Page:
It's primarily a problem in relation to other people's expectations and understanding of behavior.
Being accused of being avoidant, careless, or having commitment issues when we run late or drop the ball on something. "If you really cared..." "Actions speak louder than words."
We often find ourselves tending to something without realizing any decision was made to switch to it. It can feel like something that happens TO us when we get sucked into a tangent.
We can distract ourselves from things we genuinely want to do/accomplish by getting bored and seeking stimulation that results in being overextended and over-committed.
Attention Deficits are Not Okay
One of the DSM-IV diagnostic markers for ADHD is distractability.
In the early development of ADHD as a diagnosed condition, it was believed that a brain that is easily and frequently distracted cannot possibly learn, obey, and produce to the same standards as one with reliable focus. Furthermore, these distractible people are likely to distract others and cause them to rebel.
This is part of why they believed one would outgrow ADHD and/or learn to control it, as was the case in my childhood diagnosis.
"ADHD was first identified in 1902 by British pediatrician Sir George Still. He described the condition as “an abnormal defect of moral control in children.” He found that some affected children could not control their behavior in the same way a typical child would. He did note, however, that these children were still intelligent." - The Edge Foundation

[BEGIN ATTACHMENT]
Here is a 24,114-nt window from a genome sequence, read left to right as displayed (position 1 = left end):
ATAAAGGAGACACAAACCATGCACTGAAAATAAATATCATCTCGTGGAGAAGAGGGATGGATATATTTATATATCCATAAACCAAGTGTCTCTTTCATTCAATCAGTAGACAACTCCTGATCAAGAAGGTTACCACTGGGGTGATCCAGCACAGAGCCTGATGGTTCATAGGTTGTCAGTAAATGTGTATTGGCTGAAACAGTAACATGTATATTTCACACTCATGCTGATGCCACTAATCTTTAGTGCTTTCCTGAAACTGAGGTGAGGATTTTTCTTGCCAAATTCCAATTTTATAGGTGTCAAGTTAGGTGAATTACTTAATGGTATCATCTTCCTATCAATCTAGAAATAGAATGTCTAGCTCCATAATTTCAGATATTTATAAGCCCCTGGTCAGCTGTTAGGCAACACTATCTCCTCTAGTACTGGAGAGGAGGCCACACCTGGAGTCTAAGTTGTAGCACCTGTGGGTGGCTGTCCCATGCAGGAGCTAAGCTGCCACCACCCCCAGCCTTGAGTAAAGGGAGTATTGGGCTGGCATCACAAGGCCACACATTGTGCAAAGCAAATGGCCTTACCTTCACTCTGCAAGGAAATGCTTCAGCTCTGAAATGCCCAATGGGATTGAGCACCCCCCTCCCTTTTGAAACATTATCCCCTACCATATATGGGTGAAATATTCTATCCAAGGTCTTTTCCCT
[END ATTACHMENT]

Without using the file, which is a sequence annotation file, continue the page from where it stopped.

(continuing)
The body of work on the topic of attention dates back many generations with people and institutions across disciplines examining it. Many of those who are most curious about attention are motivated by the monetary gain associated with capturing the human attention span.
What's the difference?
I often hear people beat themselves up and regret getting sidetracked. It has me wondering what the difference is between distraction and avoidance? Time management? Memory issues? Something else?
Are we actually getting distracted every time we apply that label?
Choosing to do something else is less of a problem when effort estimation is more accurate. Could it be that the estimation of effort/time for the primary task was too significantly off to make up for the time spent on the less important thing?
In this case, the estimate of task effort is actually more important than the decision to divert attention for a time. If the effort was estimated more accurately, as more often happens in smaller or familiar tasks, there would be less self-loathing and shame about how the time was spent.
When we get curious without judgment about our attention and distraction tendencies, we begin to accept ourselves and restore our agency.